Harrisburg Mayor's Veto Stands

FinancePoliticsRegional AuthorityBudgets and BudgetingCompensation and BenefitsADP Inc.

The capital city's financial troubles continue as the city operates on a budget from December, 2009.

Meanwhile, the mayor spars with the city controller over payroll.

"He's holding innocent people hostage," Mayor Linda Thompson said of City Controller Dan Miller during a Tuesday afternoon question-and-answer session with reporters. "I said he's reckless right now. Shame on him as controller."

Miller earlier asked Automatic Data Processing, the company that processes the city's payroll, to remove his automatic signature stamp from the city's payroll checks. Miller will have to sign each check by hand.

The move means no direct deposit and uncertainty about the next payday for more than 500 city employees.

"We don't want to do this," Miller said. "We want people to have direct deposit. We want to be efficient."

The dispute started over two positions in Thompson's administration that used to be a combined job under the previous mayor, Stephen Reed.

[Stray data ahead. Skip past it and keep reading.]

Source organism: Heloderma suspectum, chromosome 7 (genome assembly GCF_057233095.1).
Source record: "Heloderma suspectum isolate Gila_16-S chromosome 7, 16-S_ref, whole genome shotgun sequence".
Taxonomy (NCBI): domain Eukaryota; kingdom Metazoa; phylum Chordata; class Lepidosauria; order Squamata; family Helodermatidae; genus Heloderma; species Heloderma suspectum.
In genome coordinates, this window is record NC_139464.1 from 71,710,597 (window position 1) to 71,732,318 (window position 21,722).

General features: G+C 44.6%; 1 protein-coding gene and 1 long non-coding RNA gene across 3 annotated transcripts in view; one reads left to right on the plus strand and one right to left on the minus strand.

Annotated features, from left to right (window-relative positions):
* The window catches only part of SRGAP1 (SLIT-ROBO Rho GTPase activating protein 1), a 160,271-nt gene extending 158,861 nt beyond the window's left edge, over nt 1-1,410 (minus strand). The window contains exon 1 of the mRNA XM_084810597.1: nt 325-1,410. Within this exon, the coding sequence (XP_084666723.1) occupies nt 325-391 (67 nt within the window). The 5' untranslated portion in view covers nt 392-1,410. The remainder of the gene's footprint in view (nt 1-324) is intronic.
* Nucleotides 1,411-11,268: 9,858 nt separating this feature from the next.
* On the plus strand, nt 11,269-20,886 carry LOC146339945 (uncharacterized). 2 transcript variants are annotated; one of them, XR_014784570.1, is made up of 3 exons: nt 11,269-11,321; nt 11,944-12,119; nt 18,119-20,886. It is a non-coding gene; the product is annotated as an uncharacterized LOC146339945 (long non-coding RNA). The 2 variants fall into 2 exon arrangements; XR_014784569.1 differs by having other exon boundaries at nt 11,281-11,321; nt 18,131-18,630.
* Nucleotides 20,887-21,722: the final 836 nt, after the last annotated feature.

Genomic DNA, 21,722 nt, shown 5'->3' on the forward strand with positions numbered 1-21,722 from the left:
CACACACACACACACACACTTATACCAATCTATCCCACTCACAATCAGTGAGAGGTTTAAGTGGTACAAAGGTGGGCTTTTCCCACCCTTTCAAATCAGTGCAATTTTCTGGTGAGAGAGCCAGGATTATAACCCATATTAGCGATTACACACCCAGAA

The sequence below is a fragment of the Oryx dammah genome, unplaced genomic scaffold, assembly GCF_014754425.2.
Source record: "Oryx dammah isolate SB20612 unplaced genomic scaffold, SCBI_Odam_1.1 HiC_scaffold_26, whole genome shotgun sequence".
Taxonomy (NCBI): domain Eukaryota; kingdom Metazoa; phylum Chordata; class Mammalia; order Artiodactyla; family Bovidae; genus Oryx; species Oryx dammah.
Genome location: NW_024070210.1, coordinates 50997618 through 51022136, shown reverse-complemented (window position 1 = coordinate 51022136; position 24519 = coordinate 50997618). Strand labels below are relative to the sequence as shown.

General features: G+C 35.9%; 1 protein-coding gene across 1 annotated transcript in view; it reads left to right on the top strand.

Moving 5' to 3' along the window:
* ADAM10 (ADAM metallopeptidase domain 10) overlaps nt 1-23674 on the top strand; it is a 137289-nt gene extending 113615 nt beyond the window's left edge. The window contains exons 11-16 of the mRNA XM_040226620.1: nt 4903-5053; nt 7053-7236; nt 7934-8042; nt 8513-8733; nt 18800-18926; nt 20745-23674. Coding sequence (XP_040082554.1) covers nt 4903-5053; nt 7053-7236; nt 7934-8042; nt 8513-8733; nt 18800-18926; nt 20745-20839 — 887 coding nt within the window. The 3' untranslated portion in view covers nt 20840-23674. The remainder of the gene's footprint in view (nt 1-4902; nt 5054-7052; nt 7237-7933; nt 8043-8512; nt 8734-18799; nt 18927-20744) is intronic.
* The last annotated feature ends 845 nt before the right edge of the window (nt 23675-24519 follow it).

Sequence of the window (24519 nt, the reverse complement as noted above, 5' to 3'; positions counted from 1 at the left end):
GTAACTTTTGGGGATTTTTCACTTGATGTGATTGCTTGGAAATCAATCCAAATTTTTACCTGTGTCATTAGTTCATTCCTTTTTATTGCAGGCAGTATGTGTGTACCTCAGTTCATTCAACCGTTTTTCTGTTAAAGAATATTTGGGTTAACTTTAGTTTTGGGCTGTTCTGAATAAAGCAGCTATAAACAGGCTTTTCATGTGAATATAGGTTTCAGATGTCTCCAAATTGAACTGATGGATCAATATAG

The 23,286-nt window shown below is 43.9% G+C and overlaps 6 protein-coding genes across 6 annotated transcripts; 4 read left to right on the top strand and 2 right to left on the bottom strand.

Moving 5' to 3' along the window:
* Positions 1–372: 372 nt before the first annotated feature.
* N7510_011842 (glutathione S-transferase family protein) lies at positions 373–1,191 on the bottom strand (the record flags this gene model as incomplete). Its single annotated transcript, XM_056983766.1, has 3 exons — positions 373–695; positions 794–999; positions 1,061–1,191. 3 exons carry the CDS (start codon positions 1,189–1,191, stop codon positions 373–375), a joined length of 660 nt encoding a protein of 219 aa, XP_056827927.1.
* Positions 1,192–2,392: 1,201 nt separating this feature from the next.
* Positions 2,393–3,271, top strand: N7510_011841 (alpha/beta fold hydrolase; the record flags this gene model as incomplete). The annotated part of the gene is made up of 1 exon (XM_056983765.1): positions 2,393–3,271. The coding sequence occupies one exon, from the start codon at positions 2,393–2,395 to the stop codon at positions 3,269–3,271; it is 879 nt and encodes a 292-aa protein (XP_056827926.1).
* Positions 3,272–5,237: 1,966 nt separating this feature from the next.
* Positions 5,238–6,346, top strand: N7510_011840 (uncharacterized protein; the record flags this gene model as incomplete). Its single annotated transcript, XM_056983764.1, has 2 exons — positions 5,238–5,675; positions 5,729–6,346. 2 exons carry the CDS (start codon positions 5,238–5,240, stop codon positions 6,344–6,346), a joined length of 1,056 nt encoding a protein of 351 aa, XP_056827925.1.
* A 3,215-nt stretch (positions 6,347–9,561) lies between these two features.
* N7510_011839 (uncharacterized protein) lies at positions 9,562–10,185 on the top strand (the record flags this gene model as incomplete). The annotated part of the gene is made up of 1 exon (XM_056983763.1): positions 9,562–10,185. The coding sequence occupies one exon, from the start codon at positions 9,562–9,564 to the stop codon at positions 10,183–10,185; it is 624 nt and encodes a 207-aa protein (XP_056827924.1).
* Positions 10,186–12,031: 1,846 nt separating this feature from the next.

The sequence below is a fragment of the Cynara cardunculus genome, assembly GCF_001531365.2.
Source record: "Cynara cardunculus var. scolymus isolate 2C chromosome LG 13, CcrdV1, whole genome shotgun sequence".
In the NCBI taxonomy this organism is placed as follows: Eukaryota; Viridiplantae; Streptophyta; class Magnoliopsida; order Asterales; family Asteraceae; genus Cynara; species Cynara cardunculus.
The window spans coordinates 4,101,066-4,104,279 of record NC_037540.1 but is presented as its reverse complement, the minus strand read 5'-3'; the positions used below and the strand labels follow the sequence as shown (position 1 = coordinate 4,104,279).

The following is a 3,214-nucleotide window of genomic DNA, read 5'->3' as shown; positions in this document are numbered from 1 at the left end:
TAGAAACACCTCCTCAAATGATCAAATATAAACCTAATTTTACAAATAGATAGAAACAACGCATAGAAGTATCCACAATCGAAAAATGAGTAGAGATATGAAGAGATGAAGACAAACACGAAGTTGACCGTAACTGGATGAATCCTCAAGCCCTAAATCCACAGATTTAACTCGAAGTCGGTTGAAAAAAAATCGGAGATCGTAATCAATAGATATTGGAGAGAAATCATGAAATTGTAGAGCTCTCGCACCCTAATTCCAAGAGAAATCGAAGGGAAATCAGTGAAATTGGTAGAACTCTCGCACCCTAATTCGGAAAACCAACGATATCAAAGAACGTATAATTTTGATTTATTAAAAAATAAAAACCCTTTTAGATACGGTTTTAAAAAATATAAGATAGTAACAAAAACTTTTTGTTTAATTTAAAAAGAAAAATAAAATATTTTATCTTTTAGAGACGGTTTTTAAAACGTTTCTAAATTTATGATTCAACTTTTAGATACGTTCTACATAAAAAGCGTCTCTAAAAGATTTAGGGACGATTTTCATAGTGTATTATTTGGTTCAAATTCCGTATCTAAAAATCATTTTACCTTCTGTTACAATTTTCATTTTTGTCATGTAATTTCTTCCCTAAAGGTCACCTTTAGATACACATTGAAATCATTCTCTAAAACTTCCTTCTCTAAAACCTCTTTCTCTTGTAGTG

Miller said city council did not approve the splitting of the position.

"This is a much bigger issue than say those two -- or whatever -- number of positions," Miller said. "This issue is about whether the controller has appropriate controls."

Thompson accused Miller of grandstanding.

Miller said the mayor's office will not return his calls.

Meanwhile, the city's financial crisis deepens.

"We have to lay people off," Thompson said. "That's disastrous. Because 76 percent of our budget is in personnel."

Harrisburg is now operating under a budget passed in December after Thompson vetoed the spending plan approved by city council at the end of February.

City council chose Tuesday night to do nothing to overturn the mayor's veto.

"Our due diligence was to pass a budget, and we did that," council President Gloria Martin-Roberts said. "It's back now in the seat of the administration."

The budget from December has no tax or fee increases.

It also does not address the nearly $68 million in debt-service payments the city owes on the Harrisburg trash incinerator.

Copyright © 2014, Los Angeles Times
Comments
Loading